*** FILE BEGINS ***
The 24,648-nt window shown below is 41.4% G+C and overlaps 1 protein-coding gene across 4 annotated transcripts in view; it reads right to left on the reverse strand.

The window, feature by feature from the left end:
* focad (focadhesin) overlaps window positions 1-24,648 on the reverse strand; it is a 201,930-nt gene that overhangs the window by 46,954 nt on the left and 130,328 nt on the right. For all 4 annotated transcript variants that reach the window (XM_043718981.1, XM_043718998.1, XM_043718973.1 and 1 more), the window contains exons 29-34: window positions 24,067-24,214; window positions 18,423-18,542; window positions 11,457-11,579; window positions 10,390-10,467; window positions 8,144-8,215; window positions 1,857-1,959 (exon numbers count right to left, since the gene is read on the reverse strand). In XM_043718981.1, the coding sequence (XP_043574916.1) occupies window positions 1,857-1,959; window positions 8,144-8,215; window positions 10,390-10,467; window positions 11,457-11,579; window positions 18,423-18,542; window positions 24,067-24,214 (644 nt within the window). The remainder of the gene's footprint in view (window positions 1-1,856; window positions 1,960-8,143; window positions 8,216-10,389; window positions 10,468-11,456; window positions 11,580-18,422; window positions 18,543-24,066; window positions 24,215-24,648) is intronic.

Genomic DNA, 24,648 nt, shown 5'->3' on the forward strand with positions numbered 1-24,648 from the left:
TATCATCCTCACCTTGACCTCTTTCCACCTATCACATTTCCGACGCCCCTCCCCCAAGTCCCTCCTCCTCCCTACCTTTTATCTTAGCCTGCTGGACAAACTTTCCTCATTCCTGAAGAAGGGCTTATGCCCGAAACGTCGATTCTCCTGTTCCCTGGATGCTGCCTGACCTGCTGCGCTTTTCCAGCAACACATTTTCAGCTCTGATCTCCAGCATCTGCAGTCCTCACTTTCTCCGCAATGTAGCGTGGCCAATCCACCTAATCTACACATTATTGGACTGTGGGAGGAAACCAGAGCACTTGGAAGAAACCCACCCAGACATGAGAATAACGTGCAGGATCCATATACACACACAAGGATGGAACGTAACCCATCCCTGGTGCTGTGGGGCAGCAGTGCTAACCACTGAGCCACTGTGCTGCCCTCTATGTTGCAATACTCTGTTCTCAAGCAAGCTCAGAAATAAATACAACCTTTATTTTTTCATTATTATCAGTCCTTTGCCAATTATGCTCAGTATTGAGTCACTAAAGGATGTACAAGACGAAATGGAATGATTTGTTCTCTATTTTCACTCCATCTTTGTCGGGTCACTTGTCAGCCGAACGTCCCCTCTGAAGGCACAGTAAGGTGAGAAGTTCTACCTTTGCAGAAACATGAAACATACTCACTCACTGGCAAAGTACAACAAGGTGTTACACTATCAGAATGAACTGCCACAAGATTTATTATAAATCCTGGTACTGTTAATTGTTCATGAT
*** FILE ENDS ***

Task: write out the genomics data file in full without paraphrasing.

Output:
The 24,648-nt window shown below is 41.4% G+C and overlaps 1 protein-coding gene across 4 annotated transcripts in view; it reads right to left on the reverse strand.

The window, feature by feature from the left end:
* focad (focadhesin) overlaps window positions 1-24,648 on the reverse strand; it is a 201,930-nt gene that overhangs the window by 46,954 nt on the left and 130,328 nt on the right. For all 4 annotated transcript variants that reach the window (XM_043718981.1, XM_043718998.1, XM_043718973.1 and 1 more), the window contains exons 29-34: window positions 24,067-24,214; window positions 18,423-18,542; window positions 11,457-11,579; window positions 10,390-10,467; window positions 8,144-8,215; window positions 1,857-1,959 (exon numbers count right to left, since the gene is read on the reverse strand). In XM_043718981.1, the coding sequence (XP_043574916.1) occupies window positions 1,857-1,959; window positions 8,144-8,215; window positions 10,390-10,467; window positions 11,457-11,579; window positions 18,423-18,542; window positions 24,067-24,214 (644 nt within the window). The remainder of the gene's footprint in view (window positions 1-1,856; window positions 1,960-8,143; window positions 8,216-10,389; window positions 10,468-11,456; window positions 11,580-18,422; window positions 18,543-24,066; window positions 24,215-24,648) is intronic.

Genomic DNA, 24,648 nt, shown 5'->3' on the forward strand with positions numbered 1-24,648 from the left:
TATCATCCTCACCTTGACCTCTTTCCACCTATCACATTTCCGACGCCCCTCCCCCAAGTCCCTCCTCCTCCCTACCTTTTATCTTAGCCTGCTGGACAAACTTTCCTCATTCCTGAAGAAGGGCTTATGCCCGAAACGTCGATTCTCCTGTTCCCTGGATGCTGCCTGACCTGCTGCGCTTTTCCAGCAACACATTTTCAGCTCTGATCTCCAGCATCTGCAGTCCTCACTTTCTCCGCAATGTAGCGTGGCCAATCCACCTAATCTACACATTATTGGACTGTGGGAGGAAACCAGAGCACTTGGAAGAAACCCACCCAGACATGAGAATAACGTGCAGGATCCATATACACACACAAGGATGGAACGTAACCCATCCCTGGTGCTGTGGGGCAGCAGTGCTAACCACTGAGCCACTGTGCTGCCCTCTATGTTGCAATACTCTGTTCTCAAGCAAGCTCAGAAATAAATACAACCTTTATTTTTTCATTATTATCAGTCCTTTGCCAATTATGCTCAGTATTGAGTCACTAAAGGATGTACAAGACGAAATGGAATGATTTGTTCTCTATTTTCACTCCATCTTTGTCGGGTCACTTGTCAGCCGAACGTCCCCTCTGAAGGCACAGTAAGGTGAGAAGTTCTACCTTTGCAGAAACATGAAACATACTCACTCACTGGCAAAGTACAACAAGGTGTTACACTATCAGAATGAACTGCCACAAGATTTATTATAAATCCTGGTACTGTTAATTGTTCATGAT